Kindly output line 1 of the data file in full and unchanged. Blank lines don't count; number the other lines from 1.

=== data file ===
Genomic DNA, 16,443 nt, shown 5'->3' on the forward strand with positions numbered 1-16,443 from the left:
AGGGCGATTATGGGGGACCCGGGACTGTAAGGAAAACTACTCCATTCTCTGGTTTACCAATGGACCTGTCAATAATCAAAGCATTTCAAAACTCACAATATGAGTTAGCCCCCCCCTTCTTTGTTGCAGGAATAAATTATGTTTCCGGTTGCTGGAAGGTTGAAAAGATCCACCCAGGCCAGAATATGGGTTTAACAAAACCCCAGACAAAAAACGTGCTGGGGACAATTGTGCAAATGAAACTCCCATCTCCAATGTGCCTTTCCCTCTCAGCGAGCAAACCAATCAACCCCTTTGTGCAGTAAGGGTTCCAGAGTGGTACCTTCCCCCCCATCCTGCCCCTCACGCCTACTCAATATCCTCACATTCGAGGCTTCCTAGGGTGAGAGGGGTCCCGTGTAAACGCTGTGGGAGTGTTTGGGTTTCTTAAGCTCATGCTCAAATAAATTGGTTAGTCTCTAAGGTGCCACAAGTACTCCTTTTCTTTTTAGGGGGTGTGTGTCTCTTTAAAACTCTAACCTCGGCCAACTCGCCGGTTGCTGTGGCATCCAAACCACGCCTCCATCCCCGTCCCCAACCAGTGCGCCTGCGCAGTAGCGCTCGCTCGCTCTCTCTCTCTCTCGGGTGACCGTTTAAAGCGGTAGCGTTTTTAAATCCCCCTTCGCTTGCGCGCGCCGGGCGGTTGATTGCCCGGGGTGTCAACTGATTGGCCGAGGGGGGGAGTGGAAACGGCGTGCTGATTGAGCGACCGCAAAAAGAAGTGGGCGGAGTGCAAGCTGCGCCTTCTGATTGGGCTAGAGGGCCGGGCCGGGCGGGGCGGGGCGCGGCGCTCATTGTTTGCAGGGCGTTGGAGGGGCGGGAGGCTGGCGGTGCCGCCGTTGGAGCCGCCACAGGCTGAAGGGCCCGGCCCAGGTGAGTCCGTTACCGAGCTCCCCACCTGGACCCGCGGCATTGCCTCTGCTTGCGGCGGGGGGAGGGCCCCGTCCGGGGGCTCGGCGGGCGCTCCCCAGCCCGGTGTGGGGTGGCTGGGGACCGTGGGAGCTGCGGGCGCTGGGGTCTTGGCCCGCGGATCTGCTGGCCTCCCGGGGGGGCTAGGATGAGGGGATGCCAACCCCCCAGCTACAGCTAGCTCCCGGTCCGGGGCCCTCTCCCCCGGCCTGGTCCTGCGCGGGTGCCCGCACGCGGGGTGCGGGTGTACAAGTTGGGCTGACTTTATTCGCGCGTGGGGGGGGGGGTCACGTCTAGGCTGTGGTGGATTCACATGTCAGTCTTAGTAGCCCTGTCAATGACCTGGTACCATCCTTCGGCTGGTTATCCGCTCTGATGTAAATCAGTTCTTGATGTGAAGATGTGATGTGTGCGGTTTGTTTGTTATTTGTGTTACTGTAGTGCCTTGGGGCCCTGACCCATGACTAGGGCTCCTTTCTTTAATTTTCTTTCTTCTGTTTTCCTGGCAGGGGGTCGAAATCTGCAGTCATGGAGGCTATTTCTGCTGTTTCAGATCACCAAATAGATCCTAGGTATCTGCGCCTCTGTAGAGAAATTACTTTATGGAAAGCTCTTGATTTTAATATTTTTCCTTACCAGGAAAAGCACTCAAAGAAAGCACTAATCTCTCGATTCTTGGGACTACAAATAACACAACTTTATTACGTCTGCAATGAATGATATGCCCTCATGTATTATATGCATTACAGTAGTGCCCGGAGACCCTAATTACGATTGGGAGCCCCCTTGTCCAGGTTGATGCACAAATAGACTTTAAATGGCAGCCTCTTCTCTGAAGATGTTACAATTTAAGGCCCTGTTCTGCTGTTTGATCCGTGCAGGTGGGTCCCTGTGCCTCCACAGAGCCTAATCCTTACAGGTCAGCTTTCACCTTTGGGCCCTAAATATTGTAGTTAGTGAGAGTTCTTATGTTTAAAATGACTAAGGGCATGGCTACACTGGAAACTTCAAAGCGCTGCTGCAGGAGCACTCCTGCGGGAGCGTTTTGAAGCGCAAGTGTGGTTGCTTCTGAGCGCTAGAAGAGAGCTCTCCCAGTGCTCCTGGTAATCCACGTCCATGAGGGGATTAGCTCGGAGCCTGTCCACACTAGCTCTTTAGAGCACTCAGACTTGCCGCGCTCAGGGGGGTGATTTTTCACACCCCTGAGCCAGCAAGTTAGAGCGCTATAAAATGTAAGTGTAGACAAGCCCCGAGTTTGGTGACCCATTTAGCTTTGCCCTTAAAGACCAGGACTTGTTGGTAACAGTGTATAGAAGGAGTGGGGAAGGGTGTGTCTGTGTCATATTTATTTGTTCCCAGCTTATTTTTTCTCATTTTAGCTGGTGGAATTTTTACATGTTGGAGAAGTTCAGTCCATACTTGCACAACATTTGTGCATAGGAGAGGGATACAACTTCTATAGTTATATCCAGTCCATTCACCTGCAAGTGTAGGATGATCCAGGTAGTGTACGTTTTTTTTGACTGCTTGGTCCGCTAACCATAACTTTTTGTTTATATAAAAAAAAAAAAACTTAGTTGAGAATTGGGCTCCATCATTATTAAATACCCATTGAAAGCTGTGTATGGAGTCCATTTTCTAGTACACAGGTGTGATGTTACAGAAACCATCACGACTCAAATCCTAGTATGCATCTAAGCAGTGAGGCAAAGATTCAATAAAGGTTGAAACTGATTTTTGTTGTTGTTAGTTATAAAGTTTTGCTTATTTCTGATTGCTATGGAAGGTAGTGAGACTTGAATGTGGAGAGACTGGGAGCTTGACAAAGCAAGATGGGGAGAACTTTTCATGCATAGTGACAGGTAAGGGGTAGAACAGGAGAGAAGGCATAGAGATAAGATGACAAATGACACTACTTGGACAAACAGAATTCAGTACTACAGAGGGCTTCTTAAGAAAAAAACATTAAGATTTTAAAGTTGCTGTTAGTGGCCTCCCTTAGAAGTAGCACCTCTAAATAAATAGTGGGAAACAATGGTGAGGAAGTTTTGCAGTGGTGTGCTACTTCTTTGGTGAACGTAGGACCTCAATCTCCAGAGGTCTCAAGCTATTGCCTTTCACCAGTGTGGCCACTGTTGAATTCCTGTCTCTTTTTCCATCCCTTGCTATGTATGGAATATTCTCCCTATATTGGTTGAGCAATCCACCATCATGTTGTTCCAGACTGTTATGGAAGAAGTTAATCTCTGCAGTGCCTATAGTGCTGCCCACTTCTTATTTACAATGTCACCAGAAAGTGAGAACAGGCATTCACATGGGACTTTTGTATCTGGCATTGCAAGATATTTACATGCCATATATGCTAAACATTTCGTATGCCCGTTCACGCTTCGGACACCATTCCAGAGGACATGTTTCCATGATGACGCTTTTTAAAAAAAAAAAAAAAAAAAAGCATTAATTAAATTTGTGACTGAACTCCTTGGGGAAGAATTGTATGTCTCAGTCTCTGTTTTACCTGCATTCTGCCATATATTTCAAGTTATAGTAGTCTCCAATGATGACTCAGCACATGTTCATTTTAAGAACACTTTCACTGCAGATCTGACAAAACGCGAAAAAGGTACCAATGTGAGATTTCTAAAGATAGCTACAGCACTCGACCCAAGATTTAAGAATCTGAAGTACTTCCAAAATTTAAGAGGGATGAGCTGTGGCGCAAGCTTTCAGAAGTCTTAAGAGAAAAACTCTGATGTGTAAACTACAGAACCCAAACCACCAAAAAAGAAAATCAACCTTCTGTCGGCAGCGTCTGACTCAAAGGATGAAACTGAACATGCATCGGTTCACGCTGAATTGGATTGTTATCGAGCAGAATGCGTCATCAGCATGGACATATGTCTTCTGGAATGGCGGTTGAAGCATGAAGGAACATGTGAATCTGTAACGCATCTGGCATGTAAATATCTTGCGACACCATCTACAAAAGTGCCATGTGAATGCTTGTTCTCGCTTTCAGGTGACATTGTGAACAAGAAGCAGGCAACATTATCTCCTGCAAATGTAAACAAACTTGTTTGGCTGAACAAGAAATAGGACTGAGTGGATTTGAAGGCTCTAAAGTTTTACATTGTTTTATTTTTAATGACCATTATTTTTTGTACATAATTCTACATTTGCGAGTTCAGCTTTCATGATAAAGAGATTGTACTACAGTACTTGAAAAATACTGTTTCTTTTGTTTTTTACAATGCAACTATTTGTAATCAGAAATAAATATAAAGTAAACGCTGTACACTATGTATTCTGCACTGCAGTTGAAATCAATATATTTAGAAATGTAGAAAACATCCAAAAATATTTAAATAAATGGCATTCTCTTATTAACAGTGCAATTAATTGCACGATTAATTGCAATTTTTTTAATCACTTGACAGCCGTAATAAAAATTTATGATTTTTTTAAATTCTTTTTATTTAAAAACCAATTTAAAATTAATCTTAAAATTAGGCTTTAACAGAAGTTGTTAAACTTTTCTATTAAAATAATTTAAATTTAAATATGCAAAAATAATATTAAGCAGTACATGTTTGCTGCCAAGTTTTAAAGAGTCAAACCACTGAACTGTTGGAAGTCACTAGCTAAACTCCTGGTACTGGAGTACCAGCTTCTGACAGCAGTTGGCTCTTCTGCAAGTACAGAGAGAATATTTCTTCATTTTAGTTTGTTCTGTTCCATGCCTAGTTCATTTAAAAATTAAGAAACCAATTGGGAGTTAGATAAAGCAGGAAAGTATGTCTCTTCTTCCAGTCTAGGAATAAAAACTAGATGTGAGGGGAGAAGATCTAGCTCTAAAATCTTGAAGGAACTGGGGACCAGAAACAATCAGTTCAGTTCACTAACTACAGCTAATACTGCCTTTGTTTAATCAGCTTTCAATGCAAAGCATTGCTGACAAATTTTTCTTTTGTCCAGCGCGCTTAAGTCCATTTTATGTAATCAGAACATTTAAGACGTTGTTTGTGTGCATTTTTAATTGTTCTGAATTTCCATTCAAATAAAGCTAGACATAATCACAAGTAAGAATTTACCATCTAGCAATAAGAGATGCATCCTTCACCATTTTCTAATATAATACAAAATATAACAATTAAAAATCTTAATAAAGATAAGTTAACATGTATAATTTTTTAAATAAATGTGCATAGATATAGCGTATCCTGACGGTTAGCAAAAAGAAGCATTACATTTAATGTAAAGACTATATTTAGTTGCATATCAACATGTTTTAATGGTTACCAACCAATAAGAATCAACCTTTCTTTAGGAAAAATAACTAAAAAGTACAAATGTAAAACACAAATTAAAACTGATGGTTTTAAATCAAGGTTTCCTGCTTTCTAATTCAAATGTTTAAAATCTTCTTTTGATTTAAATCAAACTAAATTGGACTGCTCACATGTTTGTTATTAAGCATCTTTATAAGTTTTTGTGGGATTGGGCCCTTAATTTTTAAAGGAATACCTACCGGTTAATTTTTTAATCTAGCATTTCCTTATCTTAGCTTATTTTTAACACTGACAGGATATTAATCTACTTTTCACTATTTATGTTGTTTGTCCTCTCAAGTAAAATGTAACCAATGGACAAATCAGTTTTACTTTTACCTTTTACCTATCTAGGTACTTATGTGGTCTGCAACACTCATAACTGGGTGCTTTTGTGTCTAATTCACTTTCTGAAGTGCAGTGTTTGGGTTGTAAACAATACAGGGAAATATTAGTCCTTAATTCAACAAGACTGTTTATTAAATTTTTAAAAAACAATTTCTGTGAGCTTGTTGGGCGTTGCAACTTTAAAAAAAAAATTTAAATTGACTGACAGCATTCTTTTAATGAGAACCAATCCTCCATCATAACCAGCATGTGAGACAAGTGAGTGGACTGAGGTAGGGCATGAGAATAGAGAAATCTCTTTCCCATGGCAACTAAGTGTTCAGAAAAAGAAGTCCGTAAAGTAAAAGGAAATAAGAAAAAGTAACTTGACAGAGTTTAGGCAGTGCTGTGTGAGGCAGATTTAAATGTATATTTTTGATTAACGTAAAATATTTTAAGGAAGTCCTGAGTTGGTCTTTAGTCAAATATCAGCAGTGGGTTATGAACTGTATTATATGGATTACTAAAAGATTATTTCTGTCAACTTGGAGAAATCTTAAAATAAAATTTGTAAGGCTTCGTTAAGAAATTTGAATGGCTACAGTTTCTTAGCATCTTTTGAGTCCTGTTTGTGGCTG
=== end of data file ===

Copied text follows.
Genomic DNA, 16,443 nt, shown 5'->3' on the forward strand with positions numbered 1-16,443 from the left: